To the college-bound high school seniors graduating this week:
If you're anything like me when I was 18, graduation means throwing off the shackles of high school for the freedom of a university education. The promise of student unions, 50-minute classes and free alcohol (particularly for the fraternity- and sorority-minded among you) was a sunny proposition after four years of waking up before sunrise every day for seven hours of mind-numbing routine.
In my 13 years of public schooling, I became convinced that the primary goal of a public education was not to educate but to slowly expose you to the concept of freedom. In elementary school I was watched with the same vigilance the FBI applies to suspected terrorists. In middle school I got a locker and not much else. And in high school I was finally granted some control over what I learned, but soon realized that no 90-minute class, no matter how interesting, could make up for the fact that it was 90 minutes long and that there were four of them.
But college — hand-picked schedules, plentiful electives, intellectual freedom — you can get used to that.
I have some bad news. You won't find complete freedom in college.
While every component of your education up to this point has bombarded you with rules, college will bombard you with expectations. And I'm not talking about your parents' lectures on responsibility. This is more subtle. It comes in the form of business certificate programs, career services departments and the thousands (no joke) of well-intentioned adults who will ask you, "So what do you plan to do with your classics major?"
Whether you realize it now or not, college is a commodity in disguise. The most practical among you probably have already admitted that, first and foremost, you're paying for the degree. It's a ticket to the professional world and a comfortable salary — maybe not in this job market, but eventually. You have an abundance of professional schools to choose from — business, engineering, even journalism (for the masochists). On the whole, higher education has become a pre-professional pursuit.
That might not come as a shock to you. But for generations of students, college consisted of an education in the liberal arts, and the liberal arts are an endangered species. In 1971, 7.6 percent of all bachelor's degrees handed out were in English. In 2009, it was 3.5 percent. Meanwhile, business degrees jumped from 13.7 percent of all bachelor's degrees to 21.7 percent. Gov. Rick Scott has said plainly that he will support the majors that lead to jobs, end of story.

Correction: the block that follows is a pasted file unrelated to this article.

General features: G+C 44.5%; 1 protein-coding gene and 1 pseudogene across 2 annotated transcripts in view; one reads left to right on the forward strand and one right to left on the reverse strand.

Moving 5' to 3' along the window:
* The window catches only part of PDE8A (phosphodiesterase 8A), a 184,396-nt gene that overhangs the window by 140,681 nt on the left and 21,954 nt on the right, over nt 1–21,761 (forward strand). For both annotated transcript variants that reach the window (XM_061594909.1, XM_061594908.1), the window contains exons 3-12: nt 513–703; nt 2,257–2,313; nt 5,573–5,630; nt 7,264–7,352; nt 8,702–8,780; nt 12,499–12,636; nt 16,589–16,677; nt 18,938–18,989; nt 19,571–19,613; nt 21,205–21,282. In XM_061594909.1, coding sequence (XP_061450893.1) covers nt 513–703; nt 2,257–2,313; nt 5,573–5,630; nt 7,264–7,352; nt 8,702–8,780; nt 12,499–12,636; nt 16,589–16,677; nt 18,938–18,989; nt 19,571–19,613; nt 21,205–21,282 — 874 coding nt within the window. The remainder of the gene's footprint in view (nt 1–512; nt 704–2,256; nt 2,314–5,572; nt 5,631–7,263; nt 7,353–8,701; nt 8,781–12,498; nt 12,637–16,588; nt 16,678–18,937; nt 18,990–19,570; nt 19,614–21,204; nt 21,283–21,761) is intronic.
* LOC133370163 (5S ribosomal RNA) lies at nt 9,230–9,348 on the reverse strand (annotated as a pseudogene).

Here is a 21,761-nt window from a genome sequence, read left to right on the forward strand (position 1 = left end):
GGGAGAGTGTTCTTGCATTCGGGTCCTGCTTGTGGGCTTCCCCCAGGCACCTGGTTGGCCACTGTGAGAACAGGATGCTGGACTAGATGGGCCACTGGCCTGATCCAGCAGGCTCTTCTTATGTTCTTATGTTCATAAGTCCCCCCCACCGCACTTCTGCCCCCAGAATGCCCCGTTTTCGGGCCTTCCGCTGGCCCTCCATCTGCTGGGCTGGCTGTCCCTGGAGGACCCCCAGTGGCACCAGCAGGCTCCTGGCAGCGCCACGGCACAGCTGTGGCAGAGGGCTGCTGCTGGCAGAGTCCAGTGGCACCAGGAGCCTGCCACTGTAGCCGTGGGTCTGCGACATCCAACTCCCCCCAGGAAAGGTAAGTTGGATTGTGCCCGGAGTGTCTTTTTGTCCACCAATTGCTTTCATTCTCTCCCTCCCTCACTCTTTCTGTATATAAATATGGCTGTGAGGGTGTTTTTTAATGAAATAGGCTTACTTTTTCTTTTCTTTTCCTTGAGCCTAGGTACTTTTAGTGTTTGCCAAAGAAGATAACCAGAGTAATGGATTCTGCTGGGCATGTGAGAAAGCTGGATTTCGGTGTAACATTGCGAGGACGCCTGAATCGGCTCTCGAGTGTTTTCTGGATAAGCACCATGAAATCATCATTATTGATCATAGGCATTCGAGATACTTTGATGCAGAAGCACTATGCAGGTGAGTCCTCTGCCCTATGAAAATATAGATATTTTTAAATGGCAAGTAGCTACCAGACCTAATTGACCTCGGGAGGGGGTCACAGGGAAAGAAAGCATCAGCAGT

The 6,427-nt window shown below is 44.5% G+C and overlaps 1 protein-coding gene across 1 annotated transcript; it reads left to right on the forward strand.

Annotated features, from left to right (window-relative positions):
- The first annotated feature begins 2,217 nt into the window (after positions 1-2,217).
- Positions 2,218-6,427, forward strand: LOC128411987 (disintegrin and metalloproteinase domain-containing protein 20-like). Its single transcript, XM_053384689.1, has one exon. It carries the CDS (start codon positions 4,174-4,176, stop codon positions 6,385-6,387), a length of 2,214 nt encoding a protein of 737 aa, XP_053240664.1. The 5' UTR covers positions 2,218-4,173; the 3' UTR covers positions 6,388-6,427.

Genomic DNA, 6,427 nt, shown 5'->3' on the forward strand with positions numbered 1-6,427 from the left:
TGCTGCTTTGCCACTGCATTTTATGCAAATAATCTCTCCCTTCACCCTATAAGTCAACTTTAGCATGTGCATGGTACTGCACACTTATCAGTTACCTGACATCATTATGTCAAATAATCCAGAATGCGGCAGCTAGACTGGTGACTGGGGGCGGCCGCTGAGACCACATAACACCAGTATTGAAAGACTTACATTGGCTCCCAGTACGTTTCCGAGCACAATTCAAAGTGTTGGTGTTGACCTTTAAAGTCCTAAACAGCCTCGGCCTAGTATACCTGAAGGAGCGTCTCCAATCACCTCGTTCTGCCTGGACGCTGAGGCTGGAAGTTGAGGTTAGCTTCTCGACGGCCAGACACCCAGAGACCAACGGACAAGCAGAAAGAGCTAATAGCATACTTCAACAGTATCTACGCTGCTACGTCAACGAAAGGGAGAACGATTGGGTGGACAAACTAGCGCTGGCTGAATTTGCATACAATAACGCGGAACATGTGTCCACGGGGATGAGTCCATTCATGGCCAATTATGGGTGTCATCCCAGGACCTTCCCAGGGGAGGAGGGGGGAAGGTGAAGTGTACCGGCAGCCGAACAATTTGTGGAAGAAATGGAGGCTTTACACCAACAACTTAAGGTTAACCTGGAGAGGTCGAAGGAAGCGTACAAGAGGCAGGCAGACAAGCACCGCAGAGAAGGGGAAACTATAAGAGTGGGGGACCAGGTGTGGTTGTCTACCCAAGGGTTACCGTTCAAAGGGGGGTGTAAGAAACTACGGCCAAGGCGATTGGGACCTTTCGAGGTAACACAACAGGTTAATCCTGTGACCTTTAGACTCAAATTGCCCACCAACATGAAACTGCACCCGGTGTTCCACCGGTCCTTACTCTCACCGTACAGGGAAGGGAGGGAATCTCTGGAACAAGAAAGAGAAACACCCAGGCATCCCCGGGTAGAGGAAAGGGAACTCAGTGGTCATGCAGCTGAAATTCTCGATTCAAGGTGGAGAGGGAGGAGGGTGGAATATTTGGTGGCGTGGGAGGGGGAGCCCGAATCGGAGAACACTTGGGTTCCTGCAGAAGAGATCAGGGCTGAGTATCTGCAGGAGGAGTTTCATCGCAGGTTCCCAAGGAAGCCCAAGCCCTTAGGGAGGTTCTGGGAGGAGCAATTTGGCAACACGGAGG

For those of you dead set on business or medicine, this is good news. You have a future you can see. But for those of you unsure about your future profession, who have a desire to look into other fields, it can be discouraging. The idea of a university education as I understood it was not to be trained in a vocation but to open yourself up to unfamiliar ideas. Lord knows it's the only four years of your life that you'll have an excuse to do that.
Some recent graduates I know took one look at the job market and cursed all those comparative literature classes they took for fun. But I would argue that very few curious people ever actually wasted their time by studying theology or history or philosophy. You will obtain a "skill set" — the heightened capacity to reason, to think and to argue. And despite what some would have you believe, that can only help you in the "real world."
A desire to spark innovation and entrepreneurship is penetrating the curriculum at some major universities — and the world's most famous entrepreneurs are men and women of ideas. A liberal arts education will expose you to ideas that semesters spent only in computer programming classes might not. One day you might find a liberal arts education useful when you discover the opportunity to create a job for yourself.
Every person who addresses high school graduates is required to offer some piece of advice, no matter how contrived. So here's mine: If it appeals to you, take a chance on the liberal arts. It won't be easy, but it might be the closest approximation to freedom you ever find.
And it will beat the hell out of high school.
Andy Thomason, a summer intern at the Times, is the 2012 Pittman Scholar at the University of North Carolina at Chapel Hill. He can be reached at [email protected]